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Shrinking Net
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Transcript

  • 1. The Shrinking Net theory to Goaltending
  • 2. When a goalie plays on the crease line, the true dimensions of the net the goalie is protecting are 3’ high by 5’ wide. 4’ X 6’ 3’ X 5’
  • 3. Who said you don’t need geometry to play hockey?
    • When 4 ropes are attached to the 4 corners of the net and pulled to an apex, a pyramid is formed.
    • As a goalie moves away from the base of the pyramid, (formed by the goal line) a smaller pyramid base is formed.
  • 4. Tell your goalies to fill the pyramid
    • If a player shoots a puck that goes outside the ropes when the goalie is at the top of the crease, then the puck will miss the net on the goal line.
  • 5. A tool to show how to play in the proper position
    • The smaller goal frame placed at the top of the crease touches the 4 ropes, marking the amount of net a goalie has to protect.
    • The dimensions of the ropes when measured at the top of the crease is 3’ X 5’
  • 6. From the shooters eye This shows the part of the net that a shooter sees. Note how much net appears to be open above the Crossbar of the goal frame placed at the crease line.
  • 7. A view from the eye of the puck But from where the puck is coming from, there is no visible net outside the perimeter of the plastic goal frame when placed on the crease line.
  • 8. A goalie filling the “True” goal. Still looks like a lot of net open up high.
  • 9. So, why play the butterfly style?
  • 10. Because a goalie can still cover the high part of the net, while maximizing coverage down low. Remember, a puck shot above the crossbar of the plastic goal frame at the top of the crease will go over the net on the goal line.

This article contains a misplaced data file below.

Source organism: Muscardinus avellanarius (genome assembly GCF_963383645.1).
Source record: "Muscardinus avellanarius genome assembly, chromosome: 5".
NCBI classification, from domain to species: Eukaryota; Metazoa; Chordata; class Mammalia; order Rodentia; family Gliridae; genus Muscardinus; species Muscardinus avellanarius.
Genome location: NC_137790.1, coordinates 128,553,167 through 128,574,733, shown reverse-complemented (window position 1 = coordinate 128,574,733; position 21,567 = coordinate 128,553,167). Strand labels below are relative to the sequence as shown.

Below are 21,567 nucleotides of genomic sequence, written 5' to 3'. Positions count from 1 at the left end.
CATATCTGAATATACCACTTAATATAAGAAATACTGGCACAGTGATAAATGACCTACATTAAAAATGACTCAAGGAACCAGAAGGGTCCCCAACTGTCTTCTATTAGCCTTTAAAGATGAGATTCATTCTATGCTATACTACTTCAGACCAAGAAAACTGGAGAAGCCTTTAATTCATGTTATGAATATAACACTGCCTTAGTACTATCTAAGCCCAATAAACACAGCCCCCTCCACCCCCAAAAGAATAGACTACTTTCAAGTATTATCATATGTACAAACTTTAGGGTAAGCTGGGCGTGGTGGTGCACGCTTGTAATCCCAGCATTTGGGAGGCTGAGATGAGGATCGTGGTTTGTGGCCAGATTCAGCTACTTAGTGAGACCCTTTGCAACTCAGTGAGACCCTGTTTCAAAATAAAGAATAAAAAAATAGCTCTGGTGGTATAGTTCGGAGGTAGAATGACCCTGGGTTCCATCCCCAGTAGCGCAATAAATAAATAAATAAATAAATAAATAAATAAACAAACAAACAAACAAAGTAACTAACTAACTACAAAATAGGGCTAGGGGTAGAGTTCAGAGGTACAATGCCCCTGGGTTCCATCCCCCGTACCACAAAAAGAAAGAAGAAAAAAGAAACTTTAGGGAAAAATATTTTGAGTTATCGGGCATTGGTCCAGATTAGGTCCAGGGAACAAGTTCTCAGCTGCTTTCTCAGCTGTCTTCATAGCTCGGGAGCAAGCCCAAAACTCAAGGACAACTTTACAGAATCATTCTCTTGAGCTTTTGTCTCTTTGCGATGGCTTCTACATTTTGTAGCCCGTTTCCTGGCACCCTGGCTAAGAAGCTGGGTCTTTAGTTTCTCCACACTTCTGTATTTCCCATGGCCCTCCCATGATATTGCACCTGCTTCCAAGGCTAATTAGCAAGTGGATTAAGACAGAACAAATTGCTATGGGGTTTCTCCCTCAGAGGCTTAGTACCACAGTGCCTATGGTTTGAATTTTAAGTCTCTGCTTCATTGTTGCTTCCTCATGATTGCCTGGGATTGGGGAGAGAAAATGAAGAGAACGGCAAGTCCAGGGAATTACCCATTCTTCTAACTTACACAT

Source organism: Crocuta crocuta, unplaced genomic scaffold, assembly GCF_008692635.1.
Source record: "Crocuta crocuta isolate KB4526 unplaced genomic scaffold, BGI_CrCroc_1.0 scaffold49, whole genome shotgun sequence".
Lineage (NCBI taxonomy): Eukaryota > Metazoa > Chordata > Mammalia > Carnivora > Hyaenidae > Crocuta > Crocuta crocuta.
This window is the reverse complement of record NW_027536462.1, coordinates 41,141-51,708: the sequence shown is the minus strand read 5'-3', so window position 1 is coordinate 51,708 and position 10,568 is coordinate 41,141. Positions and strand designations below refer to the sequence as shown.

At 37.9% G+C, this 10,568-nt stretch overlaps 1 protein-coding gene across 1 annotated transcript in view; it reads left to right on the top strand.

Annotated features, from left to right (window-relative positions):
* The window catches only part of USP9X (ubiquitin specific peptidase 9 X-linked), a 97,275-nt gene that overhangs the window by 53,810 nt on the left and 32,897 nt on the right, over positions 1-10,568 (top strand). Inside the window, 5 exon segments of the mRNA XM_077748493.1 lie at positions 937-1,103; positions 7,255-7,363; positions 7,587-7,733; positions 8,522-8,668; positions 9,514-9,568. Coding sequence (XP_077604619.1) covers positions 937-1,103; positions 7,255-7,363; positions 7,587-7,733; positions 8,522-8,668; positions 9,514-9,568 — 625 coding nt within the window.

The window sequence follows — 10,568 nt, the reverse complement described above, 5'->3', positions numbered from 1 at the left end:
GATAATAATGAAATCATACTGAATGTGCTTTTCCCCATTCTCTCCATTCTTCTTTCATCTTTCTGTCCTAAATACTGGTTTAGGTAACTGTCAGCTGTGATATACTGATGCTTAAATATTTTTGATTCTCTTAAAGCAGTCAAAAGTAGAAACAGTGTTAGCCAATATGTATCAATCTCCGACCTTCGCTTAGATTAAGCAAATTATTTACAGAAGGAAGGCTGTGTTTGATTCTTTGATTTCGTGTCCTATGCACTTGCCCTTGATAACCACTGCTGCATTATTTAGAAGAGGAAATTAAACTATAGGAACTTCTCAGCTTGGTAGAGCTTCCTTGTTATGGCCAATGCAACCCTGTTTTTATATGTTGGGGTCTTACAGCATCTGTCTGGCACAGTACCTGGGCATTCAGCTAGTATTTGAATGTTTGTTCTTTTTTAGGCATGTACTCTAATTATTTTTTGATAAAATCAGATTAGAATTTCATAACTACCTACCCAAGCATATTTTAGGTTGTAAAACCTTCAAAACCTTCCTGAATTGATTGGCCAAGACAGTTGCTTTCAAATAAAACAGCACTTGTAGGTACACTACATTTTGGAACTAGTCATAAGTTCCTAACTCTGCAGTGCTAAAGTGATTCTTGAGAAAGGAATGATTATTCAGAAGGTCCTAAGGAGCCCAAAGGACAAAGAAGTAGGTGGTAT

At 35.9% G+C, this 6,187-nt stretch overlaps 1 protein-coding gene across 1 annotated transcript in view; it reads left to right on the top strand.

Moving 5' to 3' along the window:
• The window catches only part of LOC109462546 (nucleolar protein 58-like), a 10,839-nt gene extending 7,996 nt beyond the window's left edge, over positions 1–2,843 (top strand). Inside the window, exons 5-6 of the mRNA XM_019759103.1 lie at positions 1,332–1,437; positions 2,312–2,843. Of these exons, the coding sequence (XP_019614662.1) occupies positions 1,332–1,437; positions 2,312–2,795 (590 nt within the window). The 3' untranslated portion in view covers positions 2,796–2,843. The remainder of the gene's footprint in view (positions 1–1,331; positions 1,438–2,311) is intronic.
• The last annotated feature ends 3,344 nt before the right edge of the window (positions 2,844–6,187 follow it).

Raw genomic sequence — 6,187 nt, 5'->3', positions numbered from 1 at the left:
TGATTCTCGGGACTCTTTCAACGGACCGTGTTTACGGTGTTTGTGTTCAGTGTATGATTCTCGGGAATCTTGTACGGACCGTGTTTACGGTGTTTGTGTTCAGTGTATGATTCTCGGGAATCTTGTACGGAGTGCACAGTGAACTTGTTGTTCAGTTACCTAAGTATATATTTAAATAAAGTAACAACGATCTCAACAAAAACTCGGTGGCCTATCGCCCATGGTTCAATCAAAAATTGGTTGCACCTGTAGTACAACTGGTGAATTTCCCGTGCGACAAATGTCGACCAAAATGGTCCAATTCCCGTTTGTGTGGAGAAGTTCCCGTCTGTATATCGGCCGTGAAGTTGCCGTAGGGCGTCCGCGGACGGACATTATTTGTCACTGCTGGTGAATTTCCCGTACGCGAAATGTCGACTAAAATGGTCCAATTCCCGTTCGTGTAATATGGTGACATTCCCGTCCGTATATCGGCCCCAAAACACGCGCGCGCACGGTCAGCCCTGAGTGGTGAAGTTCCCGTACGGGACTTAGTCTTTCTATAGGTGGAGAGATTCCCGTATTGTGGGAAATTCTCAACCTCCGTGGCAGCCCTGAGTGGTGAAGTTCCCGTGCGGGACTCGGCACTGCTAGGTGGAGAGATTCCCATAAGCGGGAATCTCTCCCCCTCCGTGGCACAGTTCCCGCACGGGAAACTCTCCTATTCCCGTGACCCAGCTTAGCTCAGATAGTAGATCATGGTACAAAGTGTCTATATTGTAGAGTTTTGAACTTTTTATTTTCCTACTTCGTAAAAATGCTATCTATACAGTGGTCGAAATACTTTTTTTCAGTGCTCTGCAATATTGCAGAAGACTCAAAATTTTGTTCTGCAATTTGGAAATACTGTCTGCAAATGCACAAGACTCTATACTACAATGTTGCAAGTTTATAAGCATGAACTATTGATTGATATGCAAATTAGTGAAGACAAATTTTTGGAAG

• 11. When the goalie is square to the puck and centered in the opening, this style maximizes coverage.
  • 12. When the angle changes, the dimensions of the “True” goal shrink even more. 3’ X 4’ Rope are aligned with a puck on the boards at the blue line.
  • 13. From the view of the puck. Notice the position of the hands.
  • 14. Butterfly position to maximize coverage, but beware.
  • 15. There is actually more net open up high on the short side. Rope touches plastic goal frame on far side, but not the short side.
  • 16. A view from the other side showing more net up high on the short side.
  • 17. Shot aligned with in-zone face-off dots. 3’ X 3’
  • 18. A view from the puck’s perspective. More net up high No net showing
  • 19. Maximum coverage of the “True” goal.
  • 20. Goalies must be square to the puck and centered in the “True” goal. Goalie is not centered, which leaves open net.
  • 21. Puck view of goalie not centered.
  • 22. Net aligned with a puck at the bottom of the face-off circles. 3’ X 2’
  • 23. Puck view from same angle.
  • 24. The goalie can cover the area in an upright position.
  • 25. Why butterfly from this angle?
  • 26. It helps the goalie with rebound control. It drops the hands into position to catch low pucks.
  • 27. Goalie drills to do with your players
  • 28. http://highschool.stillwater.k12.mn.us/longd.html This powerpoint presentation can be view at the following website: